The highlight of Sundari Chowk is the superbly carved sunken water tank known as the Tusha Hiti. Built in 1647, the renovated tank has...
Taleju Bhawani Temple
On the south side of mul Chowk is the Taleju Bhawani Temple, flanked by statues of the river goddesses Ganga, on a tortoise, and Jamuna,...
Mul Chowk houses the small, gilded, central Bidyapith Temple, beside a wooden post used to secure animals for sacrifices. The central...
Si Taleju Restaurant & Bar
A narrow, towering place with four floors, each with a different feel. Best is the top-floor dining room with magical views north across...
Sundari Chowk information
South of Mul Chowk is the smaller Sundari Chowk, arranged around a superbly carved sunken water tank known as the Tusha Hiti . The chowk was restored in 2014 but several structures were damaged in the 2015 earthquake and the rear wall collapsed, but the site has been stabilised pending repairs. Built in 1647, the renovated water tank has 72 carved stone plaques depicting Tantric deities and was used by the king for ritual ablutions. The spout is new; the original was stolen in 2010 but recently recovered. Ancient carved wooden struts lie scattered in the corners like kindling wood.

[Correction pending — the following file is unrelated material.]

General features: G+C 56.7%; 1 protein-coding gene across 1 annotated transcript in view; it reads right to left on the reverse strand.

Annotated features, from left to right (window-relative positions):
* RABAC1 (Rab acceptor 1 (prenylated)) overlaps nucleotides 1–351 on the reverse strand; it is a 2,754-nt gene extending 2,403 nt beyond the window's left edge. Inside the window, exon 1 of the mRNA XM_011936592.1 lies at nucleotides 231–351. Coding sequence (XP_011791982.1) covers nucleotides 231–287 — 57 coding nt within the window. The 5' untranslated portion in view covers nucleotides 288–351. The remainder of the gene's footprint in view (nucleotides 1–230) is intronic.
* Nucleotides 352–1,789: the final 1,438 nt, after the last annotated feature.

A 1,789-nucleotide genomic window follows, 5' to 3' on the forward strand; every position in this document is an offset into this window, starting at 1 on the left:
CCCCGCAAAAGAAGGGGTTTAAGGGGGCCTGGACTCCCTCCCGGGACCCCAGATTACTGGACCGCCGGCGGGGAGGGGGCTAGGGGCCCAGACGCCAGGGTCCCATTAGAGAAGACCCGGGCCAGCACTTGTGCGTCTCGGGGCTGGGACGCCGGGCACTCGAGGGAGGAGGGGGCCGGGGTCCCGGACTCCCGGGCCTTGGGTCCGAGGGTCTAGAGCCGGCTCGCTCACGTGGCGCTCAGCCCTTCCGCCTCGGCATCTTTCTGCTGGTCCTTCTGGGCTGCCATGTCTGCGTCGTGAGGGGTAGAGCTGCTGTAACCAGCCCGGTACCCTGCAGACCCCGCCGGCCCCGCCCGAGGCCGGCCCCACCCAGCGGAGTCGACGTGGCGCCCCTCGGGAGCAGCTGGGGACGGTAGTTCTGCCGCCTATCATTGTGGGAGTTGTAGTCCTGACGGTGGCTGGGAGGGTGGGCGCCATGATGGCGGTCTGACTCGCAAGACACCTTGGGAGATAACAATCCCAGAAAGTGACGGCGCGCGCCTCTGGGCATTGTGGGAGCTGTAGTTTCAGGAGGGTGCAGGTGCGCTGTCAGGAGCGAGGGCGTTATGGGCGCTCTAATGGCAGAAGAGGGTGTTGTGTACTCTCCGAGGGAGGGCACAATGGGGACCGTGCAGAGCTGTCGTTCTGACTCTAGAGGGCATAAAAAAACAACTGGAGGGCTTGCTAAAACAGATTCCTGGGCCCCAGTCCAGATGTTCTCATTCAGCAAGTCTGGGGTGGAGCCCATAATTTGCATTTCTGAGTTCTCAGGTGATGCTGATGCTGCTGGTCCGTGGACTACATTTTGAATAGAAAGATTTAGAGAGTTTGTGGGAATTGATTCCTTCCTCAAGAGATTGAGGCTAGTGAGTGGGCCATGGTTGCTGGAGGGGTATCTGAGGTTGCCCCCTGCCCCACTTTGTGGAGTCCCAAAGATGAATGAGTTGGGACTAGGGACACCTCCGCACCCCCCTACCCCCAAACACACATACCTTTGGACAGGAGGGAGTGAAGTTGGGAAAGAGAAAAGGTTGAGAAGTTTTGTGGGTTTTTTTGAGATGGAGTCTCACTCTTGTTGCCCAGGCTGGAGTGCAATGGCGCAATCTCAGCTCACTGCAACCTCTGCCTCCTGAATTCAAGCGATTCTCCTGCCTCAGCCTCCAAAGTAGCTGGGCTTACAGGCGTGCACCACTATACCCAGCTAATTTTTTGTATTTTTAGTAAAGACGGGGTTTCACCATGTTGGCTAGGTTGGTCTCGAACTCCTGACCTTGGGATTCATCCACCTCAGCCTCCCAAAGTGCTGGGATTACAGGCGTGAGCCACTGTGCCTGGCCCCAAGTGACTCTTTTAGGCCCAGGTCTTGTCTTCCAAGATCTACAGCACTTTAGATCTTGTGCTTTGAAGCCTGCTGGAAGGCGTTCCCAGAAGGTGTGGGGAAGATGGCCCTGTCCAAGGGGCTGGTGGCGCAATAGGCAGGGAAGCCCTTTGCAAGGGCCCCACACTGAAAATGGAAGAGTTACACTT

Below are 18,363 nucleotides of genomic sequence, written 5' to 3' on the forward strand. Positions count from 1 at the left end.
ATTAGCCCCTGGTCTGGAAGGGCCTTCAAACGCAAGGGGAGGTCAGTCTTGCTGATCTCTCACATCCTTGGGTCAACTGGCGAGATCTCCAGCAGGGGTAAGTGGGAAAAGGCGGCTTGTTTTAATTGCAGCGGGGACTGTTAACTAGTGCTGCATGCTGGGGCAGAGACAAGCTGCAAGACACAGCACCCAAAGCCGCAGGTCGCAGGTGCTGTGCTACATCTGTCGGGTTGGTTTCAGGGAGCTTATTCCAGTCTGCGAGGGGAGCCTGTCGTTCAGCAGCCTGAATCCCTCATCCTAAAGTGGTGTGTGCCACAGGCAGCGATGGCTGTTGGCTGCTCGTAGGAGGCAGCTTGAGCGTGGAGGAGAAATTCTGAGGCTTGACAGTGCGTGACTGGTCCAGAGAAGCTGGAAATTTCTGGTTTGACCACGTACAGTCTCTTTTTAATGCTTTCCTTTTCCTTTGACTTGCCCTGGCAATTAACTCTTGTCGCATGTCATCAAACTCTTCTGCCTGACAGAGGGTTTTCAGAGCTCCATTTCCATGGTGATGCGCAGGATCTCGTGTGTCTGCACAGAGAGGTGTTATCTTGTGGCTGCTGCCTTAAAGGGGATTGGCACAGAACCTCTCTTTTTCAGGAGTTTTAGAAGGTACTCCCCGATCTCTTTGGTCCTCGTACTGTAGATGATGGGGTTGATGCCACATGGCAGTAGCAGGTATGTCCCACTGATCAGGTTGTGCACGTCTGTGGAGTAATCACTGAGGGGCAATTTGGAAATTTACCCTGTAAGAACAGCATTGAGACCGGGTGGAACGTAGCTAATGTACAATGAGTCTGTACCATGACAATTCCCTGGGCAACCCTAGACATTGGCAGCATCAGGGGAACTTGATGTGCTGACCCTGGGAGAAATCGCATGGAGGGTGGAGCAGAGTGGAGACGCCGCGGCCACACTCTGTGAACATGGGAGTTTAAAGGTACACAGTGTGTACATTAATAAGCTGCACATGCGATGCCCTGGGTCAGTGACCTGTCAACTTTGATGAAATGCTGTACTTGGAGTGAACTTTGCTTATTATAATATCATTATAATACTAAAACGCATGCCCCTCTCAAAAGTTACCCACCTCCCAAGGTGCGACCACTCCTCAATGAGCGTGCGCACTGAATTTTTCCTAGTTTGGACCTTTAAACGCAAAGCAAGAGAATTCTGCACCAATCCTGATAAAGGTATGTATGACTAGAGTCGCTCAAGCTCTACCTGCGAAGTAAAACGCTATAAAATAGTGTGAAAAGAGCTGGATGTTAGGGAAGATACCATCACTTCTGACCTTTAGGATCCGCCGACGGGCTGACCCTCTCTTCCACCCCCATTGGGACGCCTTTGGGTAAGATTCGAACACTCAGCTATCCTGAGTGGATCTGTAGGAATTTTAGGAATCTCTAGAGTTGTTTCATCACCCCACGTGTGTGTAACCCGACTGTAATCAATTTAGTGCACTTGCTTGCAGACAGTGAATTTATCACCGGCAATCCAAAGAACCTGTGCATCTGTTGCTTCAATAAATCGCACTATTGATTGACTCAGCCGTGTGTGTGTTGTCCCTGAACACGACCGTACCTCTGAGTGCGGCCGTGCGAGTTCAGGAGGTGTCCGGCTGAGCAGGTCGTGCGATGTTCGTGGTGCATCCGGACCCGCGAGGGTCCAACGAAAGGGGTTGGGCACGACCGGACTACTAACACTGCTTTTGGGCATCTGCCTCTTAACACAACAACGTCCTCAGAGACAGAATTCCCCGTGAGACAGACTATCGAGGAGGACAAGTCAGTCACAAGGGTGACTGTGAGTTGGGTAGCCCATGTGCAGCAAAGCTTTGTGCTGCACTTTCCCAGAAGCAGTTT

On the way out look at the recently restored Bhandarkhal water tank , once the main water supply for the palace, featuring a charming meditation pavillion.
Back in Durbar Sq, the traditional gateway to Sundari Chowk features three magnificent statues of Hanuman (barely recognisable beneath layers of orange paint), Ganesh and Vishnu as Narsingha , the man-lion, tearing out the entrails of a demon.